The languages in which the books of the Bible were originally written are Hebrew, Aramaic, and Greek. The Hebrew comes from Noah’s sons and is the language spoken by those living in Canaan. Aramaic was spoken in Babylonia, Mesopotamia, and Syria. Aramaic was also the language Jesus spoke. Hebrew was gradually replaced by Aramaic. The Greek language of the Bible is not the same as what is taught in schools, but a Greek dialect. After Alexander the Great, it spread all over the civilized world. Nearly all books in the Old Testament were written in Hebrew including some portions of Daniel, Nehemiah, Jeremiah, Esther, all of Tobit, Judith, and the Gospel of Saint Matthew. The Book of Wisdom, Maccabees 2, and all the New Testament – with the exception of Matthew – were written in Greek. This is a little (and I mean a little) background on the Bible. You should research and read as much as possible on the history of the Bible. It’s important to understand where the Bible comes from, its translations, and its characteristics in order to gain an in-depth look at the books of both the Old and New Testaments. This background will help you once you begin reading the Bible.

So, where do I go from here? There are so many versions, which one should I choose? How do I know which one is right for me? There are several really good versions and some I wouldn’t spend money on. You must decide for yourself by doing some research on the Bibles you feel drawn to.

Here are a few things I hope will be helpful in choosing the Bible that is right for you.

  • Choose a Catholic Bible. The Protestant Bible does not include all the books a Catholic Bible does and those books are important. The Catholic Church made the decision hundreds of years ago to include all these books found for a reason.
  • Choose your translation. Once you have found a complete Catholic Bible with all the books from the Old and New Testaments, you can then think about the style of translation you would like. There are two types of translation styles: formal equivalent and dynamic equivalent. Formal equivalent is more of a word-for-word type of Bible. These kinds of Bibles read as close as possible to the original languages (Hebrew, Aramaic, or Greek). This translation is extremely accurate, but can be more difficult to read. A dynamic translation gives the reader an overall meaning of the original, but is easier to read. A couple of Bibles use a combination of the two types. This is called optimal equivalence.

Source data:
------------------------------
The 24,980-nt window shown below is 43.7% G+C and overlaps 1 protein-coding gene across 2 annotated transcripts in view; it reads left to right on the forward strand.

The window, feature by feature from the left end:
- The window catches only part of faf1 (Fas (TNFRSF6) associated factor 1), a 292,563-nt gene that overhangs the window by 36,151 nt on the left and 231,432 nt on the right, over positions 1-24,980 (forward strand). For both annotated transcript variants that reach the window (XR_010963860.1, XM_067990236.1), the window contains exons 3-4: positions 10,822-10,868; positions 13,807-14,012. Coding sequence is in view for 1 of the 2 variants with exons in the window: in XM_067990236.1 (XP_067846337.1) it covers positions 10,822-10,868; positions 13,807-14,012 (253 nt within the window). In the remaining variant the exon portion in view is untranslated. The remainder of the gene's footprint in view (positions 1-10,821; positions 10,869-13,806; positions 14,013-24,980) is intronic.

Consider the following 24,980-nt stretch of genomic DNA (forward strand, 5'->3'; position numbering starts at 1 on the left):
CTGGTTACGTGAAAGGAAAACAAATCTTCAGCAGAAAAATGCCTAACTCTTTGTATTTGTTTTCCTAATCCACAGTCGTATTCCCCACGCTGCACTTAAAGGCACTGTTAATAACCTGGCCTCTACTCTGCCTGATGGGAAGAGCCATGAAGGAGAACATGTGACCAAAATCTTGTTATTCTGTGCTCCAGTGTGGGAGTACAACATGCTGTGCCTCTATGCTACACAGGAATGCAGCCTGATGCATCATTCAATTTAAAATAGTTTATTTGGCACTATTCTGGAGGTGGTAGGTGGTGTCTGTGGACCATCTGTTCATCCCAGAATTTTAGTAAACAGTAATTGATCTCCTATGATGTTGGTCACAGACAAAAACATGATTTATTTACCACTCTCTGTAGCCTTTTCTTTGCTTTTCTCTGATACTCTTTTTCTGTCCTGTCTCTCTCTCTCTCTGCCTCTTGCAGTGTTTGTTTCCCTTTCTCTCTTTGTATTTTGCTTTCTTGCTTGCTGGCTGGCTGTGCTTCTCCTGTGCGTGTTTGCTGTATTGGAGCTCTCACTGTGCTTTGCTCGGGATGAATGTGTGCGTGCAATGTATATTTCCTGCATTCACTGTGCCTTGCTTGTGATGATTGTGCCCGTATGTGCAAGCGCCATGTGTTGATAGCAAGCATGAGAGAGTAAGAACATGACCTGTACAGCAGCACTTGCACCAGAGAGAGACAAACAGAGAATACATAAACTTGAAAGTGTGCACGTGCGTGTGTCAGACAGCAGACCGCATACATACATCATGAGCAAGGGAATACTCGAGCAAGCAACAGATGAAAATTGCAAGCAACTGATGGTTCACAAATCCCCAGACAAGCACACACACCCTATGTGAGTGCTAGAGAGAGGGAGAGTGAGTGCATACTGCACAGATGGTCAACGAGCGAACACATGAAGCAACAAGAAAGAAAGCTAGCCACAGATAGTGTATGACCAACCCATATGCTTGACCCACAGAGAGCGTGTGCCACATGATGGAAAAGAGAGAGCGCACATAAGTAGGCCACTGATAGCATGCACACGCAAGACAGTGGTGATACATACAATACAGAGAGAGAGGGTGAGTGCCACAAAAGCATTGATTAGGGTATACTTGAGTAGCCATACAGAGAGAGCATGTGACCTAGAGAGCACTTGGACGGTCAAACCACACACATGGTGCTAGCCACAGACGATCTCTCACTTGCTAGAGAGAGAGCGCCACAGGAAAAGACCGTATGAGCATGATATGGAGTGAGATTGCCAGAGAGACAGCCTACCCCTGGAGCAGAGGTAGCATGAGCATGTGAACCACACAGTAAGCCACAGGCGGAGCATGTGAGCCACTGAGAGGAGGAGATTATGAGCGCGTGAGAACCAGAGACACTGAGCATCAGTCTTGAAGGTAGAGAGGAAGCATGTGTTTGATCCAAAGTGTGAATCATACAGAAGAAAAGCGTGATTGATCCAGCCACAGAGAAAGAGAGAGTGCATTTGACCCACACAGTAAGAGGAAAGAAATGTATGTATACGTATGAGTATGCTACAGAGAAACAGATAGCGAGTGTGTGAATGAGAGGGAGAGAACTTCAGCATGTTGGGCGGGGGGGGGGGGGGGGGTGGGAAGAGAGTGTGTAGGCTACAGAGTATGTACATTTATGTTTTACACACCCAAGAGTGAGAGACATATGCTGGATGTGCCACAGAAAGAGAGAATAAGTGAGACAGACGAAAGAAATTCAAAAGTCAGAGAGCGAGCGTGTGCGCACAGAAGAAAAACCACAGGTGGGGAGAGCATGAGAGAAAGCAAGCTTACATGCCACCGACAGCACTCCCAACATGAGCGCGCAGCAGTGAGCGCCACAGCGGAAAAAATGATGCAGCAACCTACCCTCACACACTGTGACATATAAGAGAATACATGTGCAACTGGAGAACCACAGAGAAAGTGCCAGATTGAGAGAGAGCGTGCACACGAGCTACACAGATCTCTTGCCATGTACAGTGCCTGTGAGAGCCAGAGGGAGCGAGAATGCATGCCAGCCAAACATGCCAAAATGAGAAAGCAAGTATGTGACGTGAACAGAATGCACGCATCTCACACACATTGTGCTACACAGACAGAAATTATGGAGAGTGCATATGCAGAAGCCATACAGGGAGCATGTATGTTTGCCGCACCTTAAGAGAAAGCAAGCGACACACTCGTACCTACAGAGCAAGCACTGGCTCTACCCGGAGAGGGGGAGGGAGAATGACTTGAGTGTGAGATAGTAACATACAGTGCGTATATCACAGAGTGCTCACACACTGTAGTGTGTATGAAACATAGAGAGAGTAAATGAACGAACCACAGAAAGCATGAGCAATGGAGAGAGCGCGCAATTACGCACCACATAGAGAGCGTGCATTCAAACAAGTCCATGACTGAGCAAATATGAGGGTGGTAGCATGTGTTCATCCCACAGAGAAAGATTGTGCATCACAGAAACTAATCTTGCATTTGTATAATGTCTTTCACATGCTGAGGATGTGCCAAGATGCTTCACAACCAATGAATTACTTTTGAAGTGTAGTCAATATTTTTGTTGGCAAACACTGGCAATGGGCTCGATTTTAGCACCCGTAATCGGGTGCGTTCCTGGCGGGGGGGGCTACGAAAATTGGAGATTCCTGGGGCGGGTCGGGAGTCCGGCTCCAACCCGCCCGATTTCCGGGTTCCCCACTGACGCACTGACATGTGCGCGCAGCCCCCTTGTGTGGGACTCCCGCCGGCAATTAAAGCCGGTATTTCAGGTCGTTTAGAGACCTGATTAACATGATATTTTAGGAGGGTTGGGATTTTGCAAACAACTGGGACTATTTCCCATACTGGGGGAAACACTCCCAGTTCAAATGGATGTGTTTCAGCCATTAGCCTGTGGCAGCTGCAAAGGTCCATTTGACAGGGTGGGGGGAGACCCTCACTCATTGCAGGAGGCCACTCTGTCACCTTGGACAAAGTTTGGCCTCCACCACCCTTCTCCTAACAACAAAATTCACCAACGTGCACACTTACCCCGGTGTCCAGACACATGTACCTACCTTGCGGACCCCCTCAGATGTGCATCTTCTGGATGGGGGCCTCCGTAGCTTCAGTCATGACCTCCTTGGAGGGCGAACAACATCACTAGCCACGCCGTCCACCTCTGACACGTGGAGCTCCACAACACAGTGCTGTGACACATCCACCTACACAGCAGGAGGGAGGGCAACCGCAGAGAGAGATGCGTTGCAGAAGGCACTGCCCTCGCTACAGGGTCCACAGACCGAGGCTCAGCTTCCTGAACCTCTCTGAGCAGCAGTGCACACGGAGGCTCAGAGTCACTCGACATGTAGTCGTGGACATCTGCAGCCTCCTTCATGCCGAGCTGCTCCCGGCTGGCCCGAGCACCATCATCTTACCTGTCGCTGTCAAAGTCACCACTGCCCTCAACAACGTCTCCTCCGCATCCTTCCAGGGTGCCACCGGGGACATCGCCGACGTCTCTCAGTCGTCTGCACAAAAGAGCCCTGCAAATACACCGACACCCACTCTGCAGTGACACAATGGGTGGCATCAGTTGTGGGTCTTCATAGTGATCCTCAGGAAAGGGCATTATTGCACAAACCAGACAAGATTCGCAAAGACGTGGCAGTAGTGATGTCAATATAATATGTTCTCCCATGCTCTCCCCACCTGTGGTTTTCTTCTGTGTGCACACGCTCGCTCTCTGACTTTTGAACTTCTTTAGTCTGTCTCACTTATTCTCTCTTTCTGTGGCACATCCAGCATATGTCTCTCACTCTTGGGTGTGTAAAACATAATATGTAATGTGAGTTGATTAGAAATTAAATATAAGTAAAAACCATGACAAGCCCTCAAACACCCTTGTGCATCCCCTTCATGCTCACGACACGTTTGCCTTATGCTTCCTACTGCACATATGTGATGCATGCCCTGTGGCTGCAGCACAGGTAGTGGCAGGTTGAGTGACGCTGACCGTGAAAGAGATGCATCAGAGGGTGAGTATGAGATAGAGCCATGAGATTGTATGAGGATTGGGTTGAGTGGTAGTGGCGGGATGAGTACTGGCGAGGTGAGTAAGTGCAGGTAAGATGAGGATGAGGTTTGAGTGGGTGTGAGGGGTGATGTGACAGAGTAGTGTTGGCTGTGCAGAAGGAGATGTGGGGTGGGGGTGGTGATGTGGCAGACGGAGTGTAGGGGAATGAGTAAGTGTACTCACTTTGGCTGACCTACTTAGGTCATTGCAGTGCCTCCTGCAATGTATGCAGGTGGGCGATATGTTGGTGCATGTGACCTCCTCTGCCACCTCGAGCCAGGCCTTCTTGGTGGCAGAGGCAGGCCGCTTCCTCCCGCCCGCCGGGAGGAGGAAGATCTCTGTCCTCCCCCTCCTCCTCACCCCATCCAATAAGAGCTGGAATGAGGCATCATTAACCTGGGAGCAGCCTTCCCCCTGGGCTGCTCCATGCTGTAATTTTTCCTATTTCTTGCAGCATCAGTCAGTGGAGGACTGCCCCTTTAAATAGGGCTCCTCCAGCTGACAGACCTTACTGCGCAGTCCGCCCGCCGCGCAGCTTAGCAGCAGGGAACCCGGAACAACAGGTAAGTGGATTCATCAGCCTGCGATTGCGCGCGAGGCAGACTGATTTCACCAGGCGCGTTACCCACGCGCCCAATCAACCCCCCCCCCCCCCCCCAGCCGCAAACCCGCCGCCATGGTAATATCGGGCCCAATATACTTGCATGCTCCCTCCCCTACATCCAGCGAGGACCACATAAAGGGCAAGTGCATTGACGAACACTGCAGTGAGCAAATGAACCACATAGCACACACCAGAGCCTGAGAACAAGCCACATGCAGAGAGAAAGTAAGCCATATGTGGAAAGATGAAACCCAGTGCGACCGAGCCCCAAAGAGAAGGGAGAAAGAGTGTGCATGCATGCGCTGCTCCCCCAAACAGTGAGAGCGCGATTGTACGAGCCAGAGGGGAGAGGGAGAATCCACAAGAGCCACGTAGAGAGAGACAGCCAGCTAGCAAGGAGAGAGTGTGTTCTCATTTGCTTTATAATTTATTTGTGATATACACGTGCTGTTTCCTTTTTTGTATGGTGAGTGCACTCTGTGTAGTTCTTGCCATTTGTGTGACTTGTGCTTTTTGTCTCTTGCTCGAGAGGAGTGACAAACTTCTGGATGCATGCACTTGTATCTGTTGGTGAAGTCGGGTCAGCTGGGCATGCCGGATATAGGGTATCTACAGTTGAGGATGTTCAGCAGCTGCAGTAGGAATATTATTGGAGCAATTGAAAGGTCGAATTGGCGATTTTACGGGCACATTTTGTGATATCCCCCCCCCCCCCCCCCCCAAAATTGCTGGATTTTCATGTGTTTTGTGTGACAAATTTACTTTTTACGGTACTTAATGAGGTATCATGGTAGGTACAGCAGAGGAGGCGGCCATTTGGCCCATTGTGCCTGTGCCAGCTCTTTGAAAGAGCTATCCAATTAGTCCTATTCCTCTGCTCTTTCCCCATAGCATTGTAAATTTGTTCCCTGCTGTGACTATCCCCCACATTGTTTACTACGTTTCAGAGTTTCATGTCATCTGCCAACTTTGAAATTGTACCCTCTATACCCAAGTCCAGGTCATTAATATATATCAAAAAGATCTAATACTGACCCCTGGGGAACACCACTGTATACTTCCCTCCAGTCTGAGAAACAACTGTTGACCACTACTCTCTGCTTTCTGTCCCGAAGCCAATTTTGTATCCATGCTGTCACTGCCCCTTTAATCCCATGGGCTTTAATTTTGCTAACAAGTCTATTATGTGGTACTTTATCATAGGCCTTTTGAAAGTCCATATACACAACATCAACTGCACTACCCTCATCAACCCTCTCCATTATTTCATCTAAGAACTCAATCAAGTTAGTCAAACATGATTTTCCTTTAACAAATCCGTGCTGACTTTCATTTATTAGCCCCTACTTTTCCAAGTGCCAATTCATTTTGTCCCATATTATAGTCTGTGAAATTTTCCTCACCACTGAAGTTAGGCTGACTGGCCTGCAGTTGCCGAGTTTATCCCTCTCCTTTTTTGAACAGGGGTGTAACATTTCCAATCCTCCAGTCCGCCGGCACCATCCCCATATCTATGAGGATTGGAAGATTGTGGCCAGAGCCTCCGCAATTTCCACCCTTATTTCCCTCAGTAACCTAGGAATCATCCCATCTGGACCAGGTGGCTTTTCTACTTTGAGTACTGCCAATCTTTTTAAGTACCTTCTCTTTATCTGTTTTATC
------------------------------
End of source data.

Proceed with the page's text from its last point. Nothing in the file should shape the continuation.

• Look for extras. There are also Bibles that have notes, maps, timelines, and dictionaries to help the reader. I like maps that show a region as it was and how it is now, they are most helpful. I also favor notes and annotations which help the reader understand some of the language used, particularly when reading a formal version.


The following is a partial list of Bibles approved by the Catholic Church for consideration:

  • New American Bible: Revised Edition (NABRE): Published in 2011 – Optimal Equivalence, controversial Book of Psalms in this version.
  • Ignatius Study Bible (ICSB): Published in 2006 – Formal Equivalence, easy to read and has lots of notes but only includes the New Testament.
  • Good News Bible: Catholic Version (GNB): Published in 1992 – Dynamic Equivalence, easy to understand but poetry is lost in favor of clarity.
  • Revised Standard Version: Catholic Version (RSV-CE): Published in 1966 – Formal Equivalence, considered the first ecumenical Bible.